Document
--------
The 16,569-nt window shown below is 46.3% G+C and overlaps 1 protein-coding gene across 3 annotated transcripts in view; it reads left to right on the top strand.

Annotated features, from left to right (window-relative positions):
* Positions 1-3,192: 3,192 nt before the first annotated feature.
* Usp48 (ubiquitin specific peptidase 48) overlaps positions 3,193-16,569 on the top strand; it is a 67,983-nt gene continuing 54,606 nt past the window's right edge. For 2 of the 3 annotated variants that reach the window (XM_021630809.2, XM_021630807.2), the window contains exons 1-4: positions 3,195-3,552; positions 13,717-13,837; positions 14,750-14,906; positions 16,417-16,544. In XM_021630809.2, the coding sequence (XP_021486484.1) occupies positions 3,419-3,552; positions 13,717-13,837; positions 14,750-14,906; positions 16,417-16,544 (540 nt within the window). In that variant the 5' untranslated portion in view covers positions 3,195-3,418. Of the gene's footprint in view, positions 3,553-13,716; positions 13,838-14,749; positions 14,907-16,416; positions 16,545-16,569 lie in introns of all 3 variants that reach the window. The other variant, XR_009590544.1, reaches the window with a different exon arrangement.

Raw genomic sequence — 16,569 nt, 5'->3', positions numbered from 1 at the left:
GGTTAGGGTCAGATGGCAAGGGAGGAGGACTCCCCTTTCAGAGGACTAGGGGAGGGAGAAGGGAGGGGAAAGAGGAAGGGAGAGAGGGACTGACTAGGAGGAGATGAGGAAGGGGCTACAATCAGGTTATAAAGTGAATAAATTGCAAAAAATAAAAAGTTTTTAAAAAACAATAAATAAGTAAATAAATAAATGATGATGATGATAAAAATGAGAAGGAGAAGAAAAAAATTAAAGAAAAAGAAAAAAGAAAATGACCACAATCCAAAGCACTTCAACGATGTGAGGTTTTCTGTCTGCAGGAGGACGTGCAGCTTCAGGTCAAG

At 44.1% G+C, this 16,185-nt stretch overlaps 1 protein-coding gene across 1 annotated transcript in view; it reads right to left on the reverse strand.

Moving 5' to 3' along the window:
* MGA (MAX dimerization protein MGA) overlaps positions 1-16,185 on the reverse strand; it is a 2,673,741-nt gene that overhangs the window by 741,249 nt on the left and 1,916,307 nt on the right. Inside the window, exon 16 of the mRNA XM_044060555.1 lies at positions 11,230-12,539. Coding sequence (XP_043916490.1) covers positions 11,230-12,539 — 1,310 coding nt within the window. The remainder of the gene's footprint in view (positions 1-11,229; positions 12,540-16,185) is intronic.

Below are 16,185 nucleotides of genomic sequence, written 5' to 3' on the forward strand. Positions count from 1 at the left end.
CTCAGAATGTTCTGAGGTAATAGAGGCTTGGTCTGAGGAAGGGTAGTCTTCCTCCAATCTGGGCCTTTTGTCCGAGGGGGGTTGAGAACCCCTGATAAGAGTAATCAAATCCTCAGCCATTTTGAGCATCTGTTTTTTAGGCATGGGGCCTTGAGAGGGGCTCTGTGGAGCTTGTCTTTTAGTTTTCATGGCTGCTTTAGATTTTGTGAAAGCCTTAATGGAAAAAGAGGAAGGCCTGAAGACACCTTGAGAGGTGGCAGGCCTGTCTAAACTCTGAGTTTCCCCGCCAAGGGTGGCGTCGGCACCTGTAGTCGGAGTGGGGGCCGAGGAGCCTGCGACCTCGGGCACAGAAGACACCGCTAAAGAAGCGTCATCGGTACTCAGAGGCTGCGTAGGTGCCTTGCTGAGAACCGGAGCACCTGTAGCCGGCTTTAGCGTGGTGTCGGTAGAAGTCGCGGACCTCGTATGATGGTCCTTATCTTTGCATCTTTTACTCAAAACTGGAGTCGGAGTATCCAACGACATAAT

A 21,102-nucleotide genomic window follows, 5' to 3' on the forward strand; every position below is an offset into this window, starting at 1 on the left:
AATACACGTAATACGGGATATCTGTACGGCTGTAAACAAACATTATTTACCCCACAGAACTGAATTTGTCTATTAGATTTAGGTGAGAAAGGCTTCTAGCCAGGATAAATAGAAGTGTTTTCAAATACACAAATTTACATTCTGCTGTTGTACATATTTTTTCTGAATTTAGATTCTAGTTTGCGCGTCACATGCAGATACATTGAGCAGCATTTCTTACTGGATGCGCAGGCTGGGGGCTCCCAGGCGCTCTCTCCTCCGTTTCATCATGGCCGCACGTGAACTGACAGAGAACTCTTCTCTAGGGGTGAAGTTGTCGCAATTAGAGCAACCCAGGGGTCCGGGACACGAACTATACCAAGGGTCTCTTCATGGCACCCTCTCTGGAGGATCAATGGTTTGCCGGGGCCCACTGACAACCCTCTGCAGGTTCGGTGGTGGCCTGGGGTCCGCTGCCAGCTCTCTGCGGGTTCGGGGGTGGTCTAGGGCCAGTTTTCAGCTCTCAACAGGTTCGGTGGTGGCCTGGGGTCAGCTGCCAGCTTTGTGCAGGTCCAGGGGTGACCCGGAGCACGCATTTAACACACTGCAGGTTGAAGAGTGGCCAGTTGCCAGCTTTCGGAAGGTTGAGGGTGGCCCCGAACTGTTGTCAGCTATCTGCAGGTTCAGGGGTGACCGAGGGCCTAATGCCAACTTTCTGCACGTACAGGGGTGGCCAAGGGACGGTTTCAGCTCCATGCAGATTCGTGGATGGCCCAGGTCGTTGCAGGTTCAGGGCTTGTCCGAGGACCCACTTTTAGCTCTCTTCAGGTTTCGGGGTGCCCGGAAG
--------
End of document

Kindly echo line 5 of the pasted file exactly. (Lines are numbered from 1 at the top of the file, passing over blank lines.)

Raw genomic sequence — 16,569 nt, 5'->3', positions numbered from 1 at the left: